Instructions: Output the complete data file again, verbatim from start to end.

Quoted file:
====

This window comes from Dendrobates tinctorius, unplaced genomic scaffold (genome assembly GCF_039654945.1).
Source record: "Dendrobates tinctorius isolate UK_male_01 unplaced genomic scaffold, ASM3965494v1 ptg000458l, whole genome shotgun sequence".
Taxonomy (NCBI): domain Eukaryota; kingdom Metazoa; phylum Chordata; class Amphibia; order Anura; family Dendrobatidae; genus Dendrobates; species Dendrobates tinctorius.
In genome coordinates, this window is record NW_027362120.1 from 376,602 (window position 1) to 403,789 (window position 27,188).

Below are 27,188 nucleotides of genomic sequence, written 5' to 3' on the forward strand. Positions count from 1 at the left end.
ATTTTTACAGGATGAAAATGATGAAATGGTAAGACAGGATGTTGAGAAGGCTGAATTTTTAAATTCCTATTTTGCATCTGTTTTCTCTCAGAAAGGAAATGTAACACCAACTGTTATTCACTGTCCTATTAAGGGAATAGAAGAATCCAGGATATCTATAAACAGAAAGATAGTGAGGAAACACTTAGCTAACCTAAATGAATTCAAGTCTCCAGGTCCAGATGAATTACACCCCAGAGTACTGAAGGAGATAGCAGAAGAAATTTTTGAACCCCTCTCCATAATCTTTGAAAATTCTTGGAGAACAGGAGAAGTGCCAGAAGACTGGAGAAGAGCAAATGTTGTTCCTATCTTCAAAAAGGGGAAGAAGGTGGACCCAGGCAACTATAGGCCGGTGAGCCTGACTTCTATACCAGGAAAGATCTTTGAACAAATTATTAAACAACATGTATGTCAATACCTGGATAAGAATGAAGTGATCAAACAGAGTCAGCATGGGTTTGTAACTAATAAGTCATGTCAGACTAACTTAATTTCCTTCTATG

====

This window comes from Dendrobates tinctorius, unplaced genomic scaffold (genome assembly GCF_039654945.1).
Source record: "Dendrobates tinctorius isolate UK_male_01 unplaced genomic scaffold, ASM3965494v1 ptg000458l, whole genome shotgun sequence".
Taxonomy (NCBI): domain Eukaryota; kingdom Metazoa; phylum Chordata; class Amphibia; order Anura; family Dendrobatidae; genus Dendrobates; species Dendrobates tinctorius.
In genome coordinates, this window is record NW_027362120.1 from 376,602 (window position 1) to 403,789 (window position 27,188).

Below are 27,188 nucleotides of genomic sequence, written 5' to 3' on the forward strand. Positions count from 1 at the left end.
ATTTTTACAGGATGAAAATGATGAAATGGTAAGACAGGATGTTGAGAAGGCTGAATTTTTAAATTCCTATTTTGCATCTGTTTTCTCTCAGAAAGGAAATGTAACACCAACTGTTATTCACTGTCCTATTAAGGGAATAGAAGAATCCAGGATATCTATAAACAGAAAGATAGTGAGGAAACACTTAGCTAACCTAAATGAATTCAAGTCTCCAGGTCCAGATGAATTACACCCCAGAGTACTGAAGGAGATAGCAGAAGAAATTTTTGAACCCCTCTCCATAATCTTTGAAAATTCTTGGAGAACAGGAGAAGTGCCAGAAGACTGGAGAAGAGCAAATGTTGTTCCTATCTTCAAAAAGGGGAAGAAGGTGGACCCAGGCAACTATAGGCCGGTGAGCCTGACTTCTATACCAGGAAAGATCTTTGAACAAATTATTAAACAACATGTATGTCAATACCTGGATAAGAATGAAGTGATCAAACAGAGTCAGCATGGGTTTGTAACTAATAAGTCATGTCAGACTAACTTAATTTCCTTCTATG